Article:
China has taken 'important step' in tackling ship-generated emissions. China is also developing Emission Control Areas (ECAs) in its major ports.
China's Ministry of Transport (MoT) has formally unveiled its five-year working scheme that aims to reduce the country’s shipping emissions.
MoT has also issued a detailed Shipping and Ports Pollution Prevention and Control Implementation Plan. This is the first time that MoT has taken concrete action to address air emissions from ships and port activities.
Vessels and ports are major sources of the severe air pollution choking many coastal cities in China, which is home to eight of the ten busiest (and most densely populated) port cities in the world in terms of freight volume.
By 2020, China hopes to reduce sulfur and nitrogen oxide emissions in the Pearl River Delta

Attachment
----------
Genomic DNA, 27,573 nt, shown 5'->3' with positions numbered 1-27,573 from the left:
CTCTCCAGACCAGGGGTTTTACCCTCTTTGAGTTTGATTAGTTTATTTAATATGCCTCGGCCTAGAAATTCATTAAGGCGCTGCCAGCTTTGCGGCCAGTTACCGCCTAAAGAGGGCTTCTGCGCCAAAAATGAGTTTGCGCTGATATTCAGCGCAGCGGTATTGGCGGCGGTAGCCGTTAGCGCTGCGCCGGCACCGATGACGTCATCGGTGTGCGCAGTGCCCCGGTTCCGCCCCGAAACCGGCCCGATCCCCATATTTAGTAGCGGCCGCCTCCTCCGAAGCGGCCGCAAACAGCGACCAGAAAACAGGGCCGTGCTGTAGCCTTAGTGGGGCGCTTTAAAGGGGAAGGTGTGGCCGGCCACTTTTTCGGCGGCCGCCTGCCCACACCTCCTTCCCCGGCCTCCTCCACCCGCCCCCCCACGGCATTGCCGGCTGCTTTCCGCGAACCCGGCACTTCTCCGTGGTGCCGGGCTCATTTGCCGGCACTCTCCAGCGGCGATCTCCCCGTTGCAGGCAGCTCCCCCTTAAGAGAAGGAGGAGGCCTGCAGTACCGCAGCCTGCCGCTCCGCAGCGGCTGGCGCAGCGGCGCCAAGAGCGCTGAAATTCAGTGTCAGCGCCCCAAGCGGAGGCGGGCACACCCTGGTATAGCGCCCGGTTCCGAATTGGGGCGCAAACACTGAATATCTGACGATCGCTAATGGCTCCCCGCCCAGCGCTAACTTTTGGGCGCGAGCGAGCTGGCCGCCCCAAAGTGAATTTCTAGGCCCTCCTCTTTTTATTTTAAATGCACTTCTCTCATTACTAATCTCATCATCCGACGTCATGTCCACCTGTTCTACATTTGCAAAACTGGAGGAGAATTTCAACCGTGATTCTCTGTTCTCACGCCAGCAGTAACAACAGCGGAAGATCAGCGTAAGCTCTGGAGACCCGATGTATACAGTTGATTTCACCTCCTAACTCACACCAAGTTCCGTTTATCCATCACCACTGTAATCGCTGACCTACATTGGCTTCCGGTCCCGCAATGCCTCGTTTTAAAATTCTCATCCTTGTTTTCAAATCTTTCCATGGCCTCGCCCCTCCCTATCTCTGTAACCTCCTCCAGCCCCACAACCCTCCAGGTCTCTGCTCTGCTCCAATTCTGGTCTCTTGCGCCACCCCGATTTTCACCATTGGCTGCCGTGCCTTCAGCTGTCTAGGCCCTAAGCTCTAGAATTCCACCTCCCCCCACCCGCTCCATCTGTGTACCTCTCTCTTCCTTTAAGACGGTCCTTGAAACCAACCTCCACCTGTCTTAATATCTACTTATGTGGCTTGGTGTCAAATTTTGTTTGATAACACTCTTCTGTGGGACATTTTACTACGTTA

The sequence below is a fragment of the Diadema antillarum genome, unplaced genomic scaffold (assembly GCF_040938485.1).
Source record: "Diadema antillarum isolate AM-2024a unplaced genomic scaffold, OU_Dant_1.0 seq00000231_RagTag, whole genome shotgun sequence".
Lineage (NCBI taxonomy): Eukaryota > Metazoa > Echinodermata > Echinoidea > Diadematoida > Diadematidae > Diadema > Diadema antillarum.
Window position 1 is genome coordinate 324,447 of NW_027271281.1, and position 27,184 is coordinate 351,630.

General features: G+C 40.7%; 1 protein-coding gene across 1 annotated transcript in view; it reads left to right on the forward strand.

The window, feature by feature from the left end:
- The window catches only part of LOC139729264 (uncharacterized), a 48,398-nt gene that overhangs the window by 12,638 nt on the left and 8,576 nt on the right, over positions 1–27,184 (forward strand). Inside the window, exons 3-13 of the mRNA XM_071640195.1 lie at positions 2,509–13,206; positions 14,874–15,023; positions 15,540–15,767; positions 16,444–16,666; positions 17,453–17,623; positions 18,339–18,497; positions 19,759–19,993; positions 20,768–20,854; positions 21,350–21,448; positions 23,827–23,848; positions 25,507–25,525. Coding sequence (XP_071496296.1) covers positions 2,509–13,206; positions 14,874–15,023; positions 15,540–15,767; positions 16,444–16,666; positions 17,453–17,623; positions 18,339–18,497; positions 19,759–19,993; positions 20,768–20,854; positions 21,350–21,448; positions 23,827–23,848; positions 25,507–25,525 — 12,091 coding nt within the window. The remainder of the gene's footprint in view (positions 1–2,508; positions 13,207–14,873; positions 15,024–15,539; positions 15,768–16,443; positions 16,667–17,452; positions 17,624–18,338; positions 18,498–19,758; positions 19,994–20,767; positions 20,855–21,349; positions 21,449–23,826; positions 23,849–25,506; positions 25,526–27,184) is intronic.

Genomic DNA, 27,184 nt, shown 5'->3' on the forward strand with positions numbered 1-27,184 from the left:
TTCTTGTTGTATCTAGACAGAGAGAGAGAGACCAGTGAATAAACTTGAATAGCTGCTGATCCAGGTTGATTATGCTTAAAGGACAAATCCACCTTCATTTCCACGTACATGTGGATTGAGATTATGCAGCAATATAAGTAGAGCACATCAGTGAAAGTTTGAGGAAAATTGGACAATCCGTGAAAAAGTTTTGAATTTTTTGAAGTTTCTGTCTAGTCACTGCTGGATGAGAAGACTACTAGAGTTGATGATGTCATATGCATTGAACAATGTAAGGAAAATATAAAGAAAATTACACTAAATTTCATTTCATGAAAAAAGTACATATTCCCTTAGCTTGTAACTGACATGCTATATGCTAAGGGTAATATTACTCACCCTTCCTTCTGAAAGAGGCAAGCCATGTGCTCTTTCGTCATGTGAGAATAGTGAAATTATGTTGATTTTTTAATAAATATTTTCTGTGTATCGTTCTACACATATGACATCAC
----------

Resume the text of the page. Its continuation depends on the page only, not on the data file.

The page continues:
, Yangtze River
and Bohai Rim by 65, 20 and 40 percent, respectively.
Following implementation, about 90 percent of vessels calling on ports in China will use shore power, and about 50 percent of container and cruise terminals will be capable of providing shore power.
The amended Air Pollution Law now requires the fuel used by ships while at berth to comply with government-set requirements for meeting emission standards. All new terminals should provide shoreside electric power so ships can turn off their diesel engines while at berth.
But low-sulphur fuel initiatives that appeared in a June draft are missing in the final version.